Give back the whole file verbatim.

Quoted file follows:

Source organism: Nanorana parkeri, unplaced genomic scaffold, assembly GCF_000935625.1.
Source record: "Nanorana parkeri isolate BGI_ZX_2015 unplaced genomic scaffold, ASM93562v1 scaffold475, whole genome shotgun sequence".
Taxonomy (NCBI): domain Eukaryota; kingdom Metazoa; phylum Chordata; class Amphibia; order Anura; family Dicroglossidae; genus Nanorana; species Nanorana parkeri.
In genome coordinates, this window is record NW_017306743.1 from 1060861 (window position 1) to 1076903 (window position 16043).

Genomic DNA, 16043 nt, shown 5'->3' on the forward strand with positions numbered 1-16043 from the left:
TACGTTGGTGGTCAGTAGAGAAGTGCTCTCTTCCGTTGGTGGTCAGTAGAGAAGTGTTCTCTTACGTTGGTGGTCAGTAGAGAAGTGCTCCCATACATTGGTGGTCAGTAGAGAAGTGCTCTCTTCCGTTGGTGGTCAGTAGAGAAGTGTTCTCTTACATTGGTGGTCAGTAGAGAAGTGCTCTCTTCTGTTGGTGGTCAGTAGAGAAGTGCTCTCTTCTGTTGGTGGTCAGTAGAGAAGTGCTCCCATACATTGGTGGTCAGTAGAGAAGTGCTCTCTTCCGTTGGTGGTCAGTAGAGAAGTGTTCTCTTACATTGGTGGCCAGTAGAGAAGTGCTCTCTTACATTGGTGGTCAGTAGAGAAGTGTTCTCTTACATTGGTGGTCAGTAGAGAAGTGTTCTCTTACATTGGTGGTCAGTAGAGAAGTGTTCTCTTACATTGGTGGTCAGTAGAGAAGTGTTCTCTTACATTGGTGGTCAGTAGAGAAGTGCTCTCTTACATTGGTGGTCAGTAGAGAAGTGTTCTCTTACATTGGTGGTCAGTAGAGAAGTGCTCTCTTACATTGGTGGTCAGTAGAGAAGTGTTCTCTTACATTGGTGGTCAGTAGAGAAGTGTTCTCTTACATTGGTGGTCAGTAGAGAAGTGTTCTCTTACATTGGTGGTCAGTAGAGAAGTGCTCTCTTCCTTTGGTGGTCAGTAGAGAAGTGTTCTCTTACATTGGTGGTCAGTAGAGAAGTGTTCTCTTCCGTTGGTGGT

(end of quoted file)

Source organism: Nanorana parkeri, unplaced genomic scaffold, assembly GCF_000935625.1.
Source record: "Nanorana parkeri isolate BGI_ZX_2015 unplaced genomic scaffold, ASM93562v1 scaffold475, whole genome shotgun sequence".
Taxonomy (NCBI): domain Eukaryota; kingdom Metazoa; phylum Chordata; class Amphibia; order Anura; family Dicroglossidae; genus Nanorana; species Nanorana parkeri.
In genome coordinates, this window is record NW_017306743.1 from 1060861 (window position 1) to 1076903 (window position 16043).

Genomic DNA, 16043 nt, shown 5'->3' on the forward strand with positions numbered 1-16043 from the left:
TACGTTGGTGGTCAGTAGAGAAGTGCTCTCTTCCGTTGGTGGTCAGTAGAGAAGTGTTCTCTTACGTTGGTGGTCAGTAGAGAAGTGCTCCCATACATTGGTGGTCAGTAGAGAAGTGCTCTCTTCCGTTGGTGGTCAGTAGAGAAGTGTTCTCTTACATTGGTGGTCAGTAGAGAAGTGCTCTCTTCTGTTGGTGGTCAGTAGAGAAGTGCTCTCTTCTGTTGGTGGTCAGTAGAGAAGTGCTCCCATACATTGGTGGTCAGTAGAGAAGTGCTCTCTTCCGTTGGTGGTCAGTAGAGAAGTGTTCTCTTACATTGGTGGCCAGTAGAGAAGTGCTCTCTTACATTGGTGGTCAGTAGAGAAGTGTTCTCTTACATTGGTGGTCAGTAGAGAAGTGTTCTCTTACATTGGTGGTCAGTAGAGAAGTGTTCTCTTACATTGGTGGTCAGTAGAGAAGTGTTCTCTTACATTGGTGGTCAGTAGAGAAGTGCTCTCTTACATTGGTGGTCAGTAGAGAAGTGTTCTCTTACATTGGTGGTCAGTAGAGAAGTGCTCTCTTACATTGGTGGTCAGTAGAGAAGTGTTCTCTTACATTGGTGGTCAGTAGAGAAGTGTTCTCTTACATTGGTGGTCAGTAGAGAAGTGTTCTCTTACATTGGTGGTCAGTAGAGAAGTGCTCTCTTCCTTTGGTGGTCAGTAGAGAAGTGTTCTCTTACATTGGTGGTCAGTAGAGAAGTGTTCTCTTCCGTTGGTGGT